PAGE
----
A few weeks ago, a very talented designer, Michael Croxton, contacted me with a request. He wanted to use the scans of wood type letters that I’ve been posting for a project he was working on at the School of Visual Arts. I had the pleasure of working with Michael a couple of years ago when a typography class he was taking as an undergraduate design student at The University of Utah visited the Book Arts Studio for a typographic broadside project. A semester later, I taught a publication design class at The U and had the good fortune of working with him again.
Last night, Michael emailed me a link to the video he made with scans of my wood type. It’s fantastic and I asked his permission to share it here. I suggest turning up the volume and viewing full-screen!
Here are details of the project in Michael’s own words:
The entire video was created in Adobe After Effects. It was a project for Gail Anderson’s Just Type class. I worked with several limitations:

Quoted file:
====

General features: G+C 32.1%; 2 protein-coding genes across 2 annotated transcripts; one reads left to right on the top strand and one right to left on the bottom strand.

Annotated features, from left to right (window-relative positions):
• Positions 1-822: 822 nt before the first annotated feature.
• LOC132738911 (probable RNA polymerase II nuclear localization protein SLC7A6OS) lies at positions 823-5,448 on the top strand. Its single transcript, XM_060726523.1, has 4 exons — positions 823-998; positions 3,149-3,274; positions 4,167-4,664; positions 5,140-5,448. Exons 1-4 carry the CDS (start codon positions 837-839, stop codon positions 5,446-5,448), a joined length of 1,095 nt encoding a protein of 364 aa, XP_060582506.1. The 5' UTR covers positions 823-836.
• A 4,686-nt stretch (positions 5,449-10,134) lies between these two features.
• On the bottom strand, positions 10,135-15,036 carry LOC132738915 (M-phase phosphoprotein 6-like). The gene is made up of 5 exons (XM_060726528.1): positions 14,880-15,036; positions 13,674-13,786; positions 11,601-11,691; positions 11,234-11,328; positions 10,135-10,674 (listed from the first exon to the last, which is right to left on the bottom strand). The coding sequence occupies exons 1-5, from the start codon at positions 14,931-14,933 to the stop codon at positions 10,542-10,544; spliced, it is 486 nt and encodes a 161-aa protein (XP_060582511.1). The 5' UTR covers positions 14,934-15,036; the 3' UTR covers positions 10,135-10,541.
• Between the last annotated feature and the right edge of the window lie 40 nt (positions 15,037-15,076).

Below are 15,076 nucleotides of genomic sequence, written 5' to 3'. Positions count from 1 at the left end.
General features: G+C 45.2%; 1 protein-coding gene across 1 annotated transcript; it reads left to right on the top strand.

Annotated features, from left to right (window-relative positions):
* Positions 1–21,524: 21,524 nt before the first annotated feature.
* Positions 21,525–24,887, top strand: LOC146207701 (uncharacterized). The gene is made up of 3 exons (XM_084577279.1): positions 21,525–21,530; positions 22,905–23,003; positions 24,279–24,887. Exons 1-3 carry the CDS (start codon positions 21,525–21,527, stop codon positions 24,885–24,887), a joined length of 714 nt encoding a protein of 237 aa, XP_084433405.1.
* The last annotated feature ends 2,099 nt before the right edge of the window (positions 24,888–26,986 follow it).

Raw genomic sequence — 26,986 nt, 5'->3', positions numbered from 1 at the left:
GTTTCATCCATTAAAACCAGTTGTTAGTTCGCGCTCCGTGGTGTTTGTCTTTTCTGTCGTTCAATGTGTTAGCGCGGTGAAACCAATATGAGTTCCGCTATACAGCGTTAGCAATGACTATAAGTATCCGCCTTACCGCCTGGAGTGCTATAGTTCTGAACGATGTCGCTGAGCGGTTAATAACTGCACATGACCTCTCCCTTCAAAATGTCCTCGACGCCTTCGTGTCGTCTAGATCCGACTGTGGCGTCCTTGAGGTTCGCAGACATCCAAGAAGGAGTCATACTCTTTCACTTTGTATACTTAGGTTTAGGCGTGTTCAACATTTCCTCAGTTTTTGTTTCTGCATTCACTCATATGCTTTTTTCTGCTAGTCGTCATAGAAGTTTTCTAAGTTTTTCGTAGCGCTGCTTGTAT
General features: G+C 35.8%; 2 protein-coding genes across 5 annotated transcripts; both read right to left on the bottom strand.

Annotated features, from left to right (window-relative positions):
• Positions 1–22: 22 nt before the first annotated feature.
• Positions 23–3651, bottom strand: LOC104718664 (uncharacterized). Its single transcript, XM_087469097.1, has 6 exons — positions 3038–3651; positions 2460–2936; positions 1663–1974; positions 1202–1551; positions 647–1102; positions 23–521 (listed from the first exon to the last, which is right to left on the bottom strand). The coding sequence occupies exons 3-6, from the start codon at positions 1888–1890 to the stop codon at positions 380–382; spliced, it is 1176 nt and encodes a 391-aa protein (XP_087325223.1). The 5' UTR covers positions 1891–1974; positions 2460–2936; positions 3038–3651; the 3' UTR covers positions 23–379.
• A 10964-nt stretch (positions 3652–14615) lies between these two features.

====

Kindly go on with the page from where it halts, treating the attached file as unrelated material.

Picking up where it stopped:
- Black and white
- Use only typography
- Use only the characters 1–8 (for the drums)
and the letters A–G (for the Saxaphone)
and the letter I (for the piano)
I tried to create the video the way jazz is played – have a set of rules and then improvise and go crazy within them. And just when you think you’ve seen or heard everything, surprise you with something new. Everything was composed in After Effects as I animated the video, in a very off-the-cuff manner.
Becuase I had never used After Effects before, I had no preconceived notions about what I could or could not do. And that really opened me up to trying different things. I think the type you provided totally made the video. It has such a nice human quality to it, that you can really imagine a person playing the music. All in all it took about 80 hours of work, including research and time building moldboards.